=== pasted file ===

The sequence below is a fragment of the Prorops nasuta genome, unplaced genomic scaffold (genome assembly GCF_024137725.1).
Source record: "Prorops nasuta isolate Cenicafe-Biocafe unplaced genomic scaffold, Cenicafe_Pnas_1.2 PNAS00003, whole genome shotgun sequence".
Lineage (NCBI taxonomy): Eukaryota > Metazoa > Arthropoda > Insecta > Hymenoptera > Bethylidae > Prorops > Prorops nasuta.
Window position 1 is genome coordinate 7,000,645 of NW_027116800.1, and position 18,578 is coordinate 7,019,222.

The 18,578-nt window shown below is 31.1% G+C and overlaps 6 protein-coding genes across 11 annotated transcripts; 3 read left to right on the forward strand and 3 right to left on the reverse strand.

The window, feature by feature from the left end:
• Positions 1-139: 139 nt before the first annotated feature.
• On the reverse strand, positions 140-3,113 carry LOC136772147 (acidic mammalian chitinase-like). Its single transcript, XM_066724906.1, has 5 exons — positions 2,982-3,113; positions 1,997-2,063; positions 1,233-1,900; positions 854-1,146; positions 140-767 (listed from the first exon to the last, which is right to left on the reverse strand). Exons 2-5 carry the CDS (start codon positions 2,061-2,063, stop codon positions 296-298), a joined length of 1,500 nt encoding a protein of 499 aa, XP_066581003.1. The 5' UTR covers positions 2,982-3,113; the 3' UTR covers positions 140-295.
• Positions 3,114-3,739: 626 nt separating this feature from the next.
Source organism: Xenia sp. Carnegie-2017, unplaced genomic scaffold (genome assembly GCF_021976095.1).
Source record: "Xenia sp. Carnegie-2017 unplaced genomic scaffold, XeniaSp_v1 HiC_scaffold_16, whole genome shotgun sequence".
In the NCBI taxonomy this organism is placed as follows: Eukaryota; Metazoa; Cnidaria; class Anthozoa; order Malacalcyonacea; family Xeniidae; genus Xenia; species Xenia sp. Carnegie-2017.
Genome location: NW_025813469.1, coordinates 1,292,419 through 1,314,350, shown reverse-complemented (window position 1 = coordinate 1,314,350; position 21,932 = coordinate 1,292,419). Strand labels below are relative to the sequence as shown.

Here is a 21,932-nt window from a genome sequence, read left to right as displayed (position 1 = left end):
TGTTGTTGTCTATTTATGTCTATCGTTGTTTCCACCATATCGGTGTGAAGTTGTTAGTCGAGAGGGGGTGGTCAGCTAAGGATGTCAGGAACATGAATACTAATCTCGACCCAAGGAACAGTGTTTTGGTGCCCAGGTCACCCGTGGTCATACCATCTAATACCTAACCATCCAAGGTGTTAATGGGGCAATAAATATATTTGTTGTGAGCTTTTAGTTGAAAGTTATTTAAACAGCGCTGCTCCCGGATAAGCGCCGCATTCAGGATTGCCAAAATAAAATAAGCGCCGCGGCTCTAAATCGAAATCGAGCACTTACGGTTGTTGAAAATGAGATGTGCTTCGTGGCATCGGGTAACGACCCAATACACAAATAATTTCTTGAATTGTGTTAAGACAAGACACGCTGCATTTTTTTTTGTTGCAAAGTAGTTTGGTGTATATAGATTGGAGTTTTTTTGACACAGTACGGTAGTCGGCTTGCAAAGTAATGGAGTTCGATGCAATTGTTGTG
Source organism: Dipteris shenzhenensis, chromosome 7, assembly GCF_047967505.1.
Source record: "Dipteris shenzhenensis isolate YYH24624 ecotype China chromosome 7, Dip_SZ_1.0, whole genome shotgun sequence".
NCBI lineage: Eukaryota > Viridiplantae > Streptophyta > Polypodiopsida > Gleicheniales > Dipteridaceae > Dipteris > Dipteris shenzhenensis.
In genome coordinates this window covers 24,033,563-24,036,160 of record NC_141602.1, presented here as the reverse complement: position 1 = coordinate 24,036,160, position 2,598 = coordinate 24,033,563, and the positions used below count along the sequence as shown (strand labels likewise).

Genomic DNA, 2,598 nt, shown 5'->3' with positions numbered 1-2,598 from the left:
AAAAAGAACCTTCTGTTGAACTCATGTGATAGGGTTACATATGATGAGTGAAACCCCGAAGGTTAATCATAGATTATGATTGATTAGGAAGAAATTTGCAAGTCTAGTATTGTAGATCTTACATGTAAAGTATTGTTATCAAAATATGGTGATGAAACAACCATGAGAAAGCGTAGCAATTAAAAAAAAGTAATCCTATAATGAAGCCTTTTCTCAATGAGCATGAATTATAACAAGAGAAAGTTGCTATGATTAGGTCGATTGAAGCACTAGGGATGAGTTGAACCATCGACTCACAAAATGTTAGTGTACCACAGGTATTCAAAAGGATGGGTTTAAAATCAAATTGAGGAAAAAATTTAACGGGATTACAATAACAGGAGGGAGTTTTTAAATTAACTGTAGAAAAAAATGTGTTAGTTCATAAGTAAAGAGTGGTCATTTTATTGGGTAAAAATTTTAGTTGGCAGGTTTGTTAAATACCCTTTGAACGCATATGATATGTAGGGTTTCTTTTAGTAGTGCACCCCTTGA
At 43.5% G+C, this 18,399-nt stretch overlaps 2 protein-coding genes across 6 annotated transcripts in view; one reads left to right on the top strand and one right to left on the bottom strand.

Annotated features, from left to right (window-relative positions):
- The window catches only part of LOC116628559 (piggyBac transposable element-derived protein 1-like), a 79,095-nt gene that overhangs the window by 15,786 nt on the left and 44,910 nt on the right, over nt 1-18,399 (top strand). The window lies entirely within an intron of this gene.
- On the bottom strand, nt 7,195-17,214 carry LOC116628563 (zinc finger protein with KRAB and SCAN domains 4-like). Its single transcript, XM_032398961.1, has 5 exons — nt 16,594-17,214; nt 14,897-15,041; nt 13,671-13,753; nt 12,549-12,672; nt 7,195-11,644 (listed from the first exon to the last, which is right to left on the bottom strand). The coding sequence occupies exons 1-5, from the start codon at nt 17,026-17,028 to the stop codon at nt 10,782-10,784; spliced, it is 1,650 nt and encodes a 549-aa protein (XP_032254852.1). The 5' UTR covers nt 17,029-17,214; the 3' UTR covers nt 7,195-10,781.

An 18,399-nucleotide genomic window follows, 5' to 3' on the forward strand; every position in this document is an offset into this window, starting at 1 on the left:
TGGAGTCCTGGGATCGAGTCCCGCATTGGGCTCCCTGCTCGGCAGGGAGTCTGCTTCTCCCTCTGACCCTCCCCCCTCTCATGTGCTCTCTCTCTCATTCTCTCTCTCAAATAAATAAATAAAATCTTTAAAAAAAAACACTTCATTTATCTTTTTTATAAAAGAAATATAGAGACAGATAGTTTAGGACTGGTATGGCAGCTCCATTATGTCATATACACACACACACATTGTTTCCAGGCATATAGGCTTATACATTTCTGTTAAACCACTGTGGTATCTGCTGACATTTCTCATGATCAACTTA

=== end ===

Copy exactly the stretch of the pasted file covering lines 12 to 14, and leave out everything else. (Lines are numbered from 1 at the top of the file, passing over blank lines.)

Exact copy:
In the NCBI taxonomy this organism is placed as follows: Eukaryota; Metazoa; Cnidaria; class Anthozoa; order Malacalcyonacea; family Xeniidae; genus Xenia; species Xenia sp. Carnegie-2017.
Genome location: NW_025813469.1, coordinates 1,292,419 through 1,314,350, shown reverse-complemented (window position 1 = coordinate 1,314,350; position 21,932 = coordinate 1,292,419). Strand labels below are relative to the sequence as shown.

Here is a 21,932-nt window from a genome sequence, read left to right as displayed (position 1 = left end):